Acculturation and violence in minority adolescents

Paul Richard Smokowski, Martica Bacallao, Corinne David-Ferdon, Nancy R Stroupe, Caroline B.R. Evans

Research output: Chapter in Book/Report/Conference proceedingChapter

1 Scopus citations


This chapter provides a comprehensive review of research linking acculturation and violent behavior for adolescents of three minority populations: Latino, Asian/ Pacific Islander (A/ PI), and American Indian/ Alaskan Native (AI/ AN). Studies on Latino and A/ PI youth indicate that higher levels of adolescent assimilation were a risk factor for violence. Ethnic group identity or culture of origin involvement appear to be cultural assets against youth violence, with supporting evidence from studies on A/ PI youth; however, more studies are needed on Latino and AI/ AN youth. Although some evidence shows low acculturation or cultural marginality to be a risk factor for higher levels of fear, victimization, and being bullied, low acculturation also serves as a protective factor against dating violence victimization for Latino youth. An emerging trend, in both the Latino and A/ PI youth literature, shows the impact of acculturation processes on youth aggression and violence can be mediated by family dynamics.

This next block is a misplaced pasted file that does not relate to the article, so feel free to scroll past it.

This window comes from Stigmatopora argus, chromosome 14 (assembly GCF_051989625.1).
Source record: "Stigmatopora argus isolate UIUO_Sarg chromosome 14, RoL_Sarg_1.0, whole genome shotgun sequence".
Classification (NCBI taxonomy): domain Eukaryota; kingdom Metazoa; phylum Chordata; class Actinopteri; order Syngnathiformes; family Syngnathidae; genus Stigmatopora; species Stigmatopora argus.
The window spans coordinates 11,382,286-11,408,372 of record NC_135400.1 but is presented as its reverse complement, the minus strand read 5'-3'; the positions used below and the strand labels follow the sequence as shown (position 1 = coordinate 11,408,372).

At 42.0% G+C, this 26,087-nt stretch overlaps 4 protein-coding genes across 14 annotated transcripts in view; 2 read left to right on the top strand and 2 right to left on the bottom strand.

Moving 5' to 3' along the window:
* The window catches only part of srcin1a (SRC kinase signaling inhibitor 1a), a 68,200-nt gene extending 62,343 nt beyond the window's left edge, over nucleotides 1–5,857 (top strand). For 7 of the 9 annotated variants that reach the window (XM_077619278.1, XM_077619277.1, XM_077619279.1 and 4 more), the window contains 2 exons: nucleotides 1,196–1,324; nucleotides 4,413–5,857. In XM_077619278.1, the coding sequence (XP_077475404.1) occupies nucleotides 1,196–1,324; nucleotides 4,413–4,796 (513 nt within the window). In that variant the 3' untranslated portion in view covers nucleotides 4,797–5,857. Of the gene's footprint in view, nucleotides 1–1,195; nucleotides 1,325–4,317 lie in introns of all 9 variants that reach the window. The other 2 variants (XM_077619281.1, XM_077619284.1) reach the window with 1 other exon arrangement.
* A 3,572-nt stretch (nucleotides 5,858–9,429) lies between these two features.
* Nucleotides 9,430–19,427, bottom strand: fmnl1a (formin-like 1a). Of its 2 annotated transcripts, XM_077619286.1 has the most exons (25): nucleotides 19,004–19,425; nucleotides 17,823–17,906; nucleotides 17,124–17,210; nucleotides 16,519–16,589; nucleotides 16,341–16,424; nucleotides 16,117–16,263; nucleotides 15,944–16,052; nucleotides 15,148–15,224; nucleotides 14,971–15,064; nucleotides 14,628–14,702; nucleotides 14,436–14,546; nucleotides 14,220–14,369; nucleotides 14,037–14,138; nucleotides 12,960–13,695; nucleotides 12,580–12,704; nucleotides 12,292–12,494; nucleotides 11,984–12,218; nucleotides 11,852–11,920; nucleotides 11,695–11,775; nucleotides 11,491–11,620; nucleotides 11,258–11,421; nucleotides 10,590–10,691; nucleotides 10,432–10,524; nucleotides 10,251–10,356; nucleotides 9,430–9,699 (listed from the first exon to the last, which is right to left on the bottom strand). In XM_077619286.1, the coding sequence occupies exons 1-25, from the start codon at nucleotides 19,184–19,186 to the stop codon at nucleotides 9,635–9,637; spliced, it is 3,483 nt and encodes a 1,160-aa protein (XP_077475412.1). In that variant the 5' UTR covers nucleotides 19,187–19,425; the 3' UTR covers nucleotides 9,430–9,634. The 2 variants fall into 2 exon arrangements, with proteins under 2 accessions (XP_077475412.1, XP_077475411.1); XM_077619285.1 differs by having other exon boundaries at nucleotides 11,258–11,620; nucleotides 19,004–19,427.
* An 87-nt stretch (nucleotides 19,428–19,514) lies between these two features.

Original languageEnglish (US)
Title of host publicationThe Oxford Handbook of Acculturation and Health
PublisherOxford University Press
Number of pages15
ISBN (Electronic)9780190215217
StatePublished - Jan 1 2016


  • Acculturation
  • Adolescence
  • Culture
  • Minority
  • Violence

ASJC Scopus subject areas

  • General Psychology


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